The new archives at the Museum at FIT. Photo Courtesy Vogue.
YSL Rive Gauche, 1976. From YSL and Halston: Fashioning the 70s. Photo courtesy The Museum at FIT.
YSL Rive Gauche, 1968. From YSL and Halston: Fashioning the 70s. Photo courtesy The Museum at FIT.
Halston, 1977. From YSL and Halston: Fashioning the 70s. Photo courtesy The Museum at FIT.
Rodarte looks from Trendology. Photo courtesy The Museum at FIT.
Oscar de la Renta, left, and Emilio Pucci, right. From Trencdology. Photo courtesy The Museum at FIT.
A full Chanel look. From Trendology. Photo courtesy The Museum at FIT.
Prada Spring 2008 ensemble from Fashion and Tecnology. Photo courtesy The Museum at FIT.
Pierre Cardin, 1968. From Fashion and Tecnhnology. Photo courtesy The Museum at FIT.
Jean-Paul Gaultier, 1966. From Fashion and Technology. Photo courtesy The Museum at FIT.
Charles James, 1955. From Fashion and Technology. Photo courtesy The Museum at FIT.

FIT’S ARCHIVES
By Elizabeth Patterson

Rodarte, Comme des Garçons, Emilio Pucci and Vivienne Westwood are just a few of the names you can find at the Museum at FIT’s newly revamped archives. The archives are arguably the most important part of the museum, keeping clothing that ranges from a few years old to a few decades old in pristine condition. The museum recently got ultramodern storage units with lighting and ventilation features for their delicate clothing.

The Museum at FIT boasts a collection to rival The Costume Institute. Clothing from the 18th century to as recently as 2014 are featured in their vast archives. These clothes are kept in their storage units, which are categorized in alphabetical order. One of the collections in the archive is Balenciaga by Cristobal Balenciaga – the Museum’s chief curator Valerie Steele stated that Nicolas Ghesquière paid these collections a visit when he first started at the luxury house. A large selection of early Azzedine Alaia, Chanel by Coco Chanel, Christian Dior, Charles James and Yves Saint Laurent are all also part of the collections. The archives serve as a veritable history lesson on the many changes, trends, and names fashion has experienced from year to year and decade to decade.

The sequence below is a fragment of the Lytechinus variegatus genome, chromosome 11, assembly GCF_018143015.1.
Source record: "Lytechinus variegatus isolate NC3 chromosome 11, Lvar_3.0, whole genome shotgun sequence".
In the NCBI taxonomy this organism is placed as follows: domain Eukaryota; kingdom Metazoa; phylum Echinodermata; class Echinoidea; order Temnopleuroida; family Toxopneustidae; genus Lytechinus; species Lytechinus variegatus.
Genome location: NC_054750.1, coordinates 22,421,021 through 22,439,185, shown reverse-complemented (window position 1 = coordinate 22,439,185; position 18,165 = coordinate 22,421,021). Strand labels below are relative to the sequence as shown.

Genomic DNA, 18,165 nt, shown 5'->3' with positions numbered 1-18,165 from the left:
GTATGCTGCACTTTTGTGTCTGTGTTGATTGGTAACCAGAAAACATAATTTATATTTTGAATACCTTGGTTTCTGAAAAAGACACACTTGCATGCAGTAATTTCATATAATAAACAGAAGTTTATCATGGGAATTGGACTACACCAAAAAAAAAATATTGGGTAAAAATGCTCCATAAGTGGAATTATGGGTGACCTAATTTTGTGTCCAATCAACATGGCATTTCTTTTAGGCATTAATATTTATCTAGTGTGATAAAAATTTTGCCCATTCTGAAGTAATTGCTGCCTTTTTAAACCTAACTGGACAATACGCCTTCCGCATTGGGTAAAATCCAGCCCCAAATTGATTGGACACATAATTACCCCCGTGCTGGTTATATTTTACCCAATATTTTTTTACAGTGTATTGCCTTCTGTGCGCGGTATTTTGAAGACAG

Steele has said that her main focus in collating these items is education. The many exhibits the museum puts on yearly are all created with the aim to have the guest leaving with more knowledge than before. There is certainly a story to be told in looking at the journey of clothing from earlier times to present-day. How did dresses get so short and light when they were once cumbersome and restricting? What was casual dress before jeans and a t-shirt? And there is also fashion’s own internal history and dialogue, as the evolution of new styles and the emergence of new materials had its impact on the design scene and in turn, the world.

You can view some of the many pieces housed in the Museum at FIT’s archives by going to their exhibits. Upcoming exhibits include “Denim: Fashion’s Frontier”, which examines the transformation of denim from classic jeans to avant-garde dresses and other non-traditional styles and will run from December 1, 2015 to May 7, 2016. “Fairy Tale Fashion”, which takes a look at enchanted inspiration on the runway, runs from January 15 to April 16, 2016.

The new archives at the Museum at FIT. Photo Courtesy Vogue.
YSL Rive Gauche, 1976. From YSL and Halston: Fashioning the 70s. Photo courtesy The Museum at FIT.
YSL Rive Gauche, 1968. From YSL and Halston: Fashioning the 70s. Photo courtesy The Museum at FIT.
Halston, 1977. From YSL and Halston: Fashioning the 70s. Photo courtesy The Museum at FIT.
Rodarte looks from Trendology. Photo courtesy The Museum at FIT.
Oscar de la Renta, left, and Emilio Pucci, right. From Trencdology. Photo courtesy The Museum at FIT.
A full Chanel look. From Trendology. Photo courtesy The Museum at FIT.
Prada Spring 2008 ensemble from Fashion and Tecnology. Photo courtesy The Museum at FIT.
Pierre Cardin, 1968. From Fashion and Tecnhnology. Photo courtesy The Museum at FIT.
Jean-Paul Gaultier, 1966. From Fashion and Technology. Photo courtesy The Museum at FIT.
Charles James, 1955. From Fashion and Technology. Photo courtesy The Museum at FIT.
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